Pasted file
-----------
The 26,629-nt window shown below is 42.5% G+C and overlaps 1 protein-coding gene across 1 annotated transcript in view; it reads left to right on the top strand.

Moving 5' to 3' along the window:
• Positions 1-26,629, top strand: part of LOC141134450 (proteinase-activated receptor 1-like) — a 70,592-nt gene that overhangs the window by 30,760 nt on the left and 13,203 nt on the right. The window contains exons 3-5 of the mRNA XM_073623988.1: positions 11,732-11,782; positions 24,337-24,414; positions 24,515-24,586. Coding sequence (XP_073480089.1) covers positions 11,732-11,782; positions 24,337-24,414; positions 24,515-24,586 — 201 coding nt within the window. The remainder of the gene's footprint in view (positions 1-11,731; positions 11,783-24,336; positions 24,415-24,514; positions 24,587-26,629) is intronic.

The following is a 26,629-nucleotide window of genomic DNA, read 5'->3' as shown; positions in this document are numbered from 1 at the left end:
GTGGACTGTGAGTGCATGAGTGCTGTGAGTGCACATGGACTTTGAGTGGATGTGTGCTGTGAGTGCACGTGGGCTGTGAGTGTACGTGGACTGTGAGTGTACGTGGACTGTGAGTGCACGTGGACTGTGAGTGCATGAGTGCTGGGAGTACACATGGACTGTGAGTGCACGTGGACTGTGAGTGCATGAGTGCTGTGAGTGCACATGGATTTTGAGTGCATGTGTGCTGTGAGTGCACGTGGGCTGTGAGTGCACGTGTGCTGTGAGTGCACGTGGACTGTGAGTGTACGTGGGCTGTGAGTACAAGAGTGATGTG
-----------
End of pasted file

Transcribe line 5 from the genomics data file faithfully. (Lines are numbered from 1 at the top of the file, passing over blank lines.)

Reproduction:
GTGGACTGTGAGTGCATGAGTGCTGTGAGTGCACATGGACTTTGAGTGGATGTGTGCTGTGAGTGCACGTGGGCTGTGAGTGTACGTGGACTGTGAGTGTACGTGGACTGTGAGTGCACGTGGACTGTGAGTGCATGAGTGCTGGGAGTACACATGGACTGTGAGTGCACGTGGACTGTGAGTGCATGAGTGCTGTGAGTGCACATGGATTTTGAGTGCATGTGTGCTGTGAGTGCACGTGGGCTGTGAGTGCACGTGTGCTGTGAGTGCACGTGGACTGTGAGTGTACGTGGGCTGTGAGTACAAGAGTGATGTG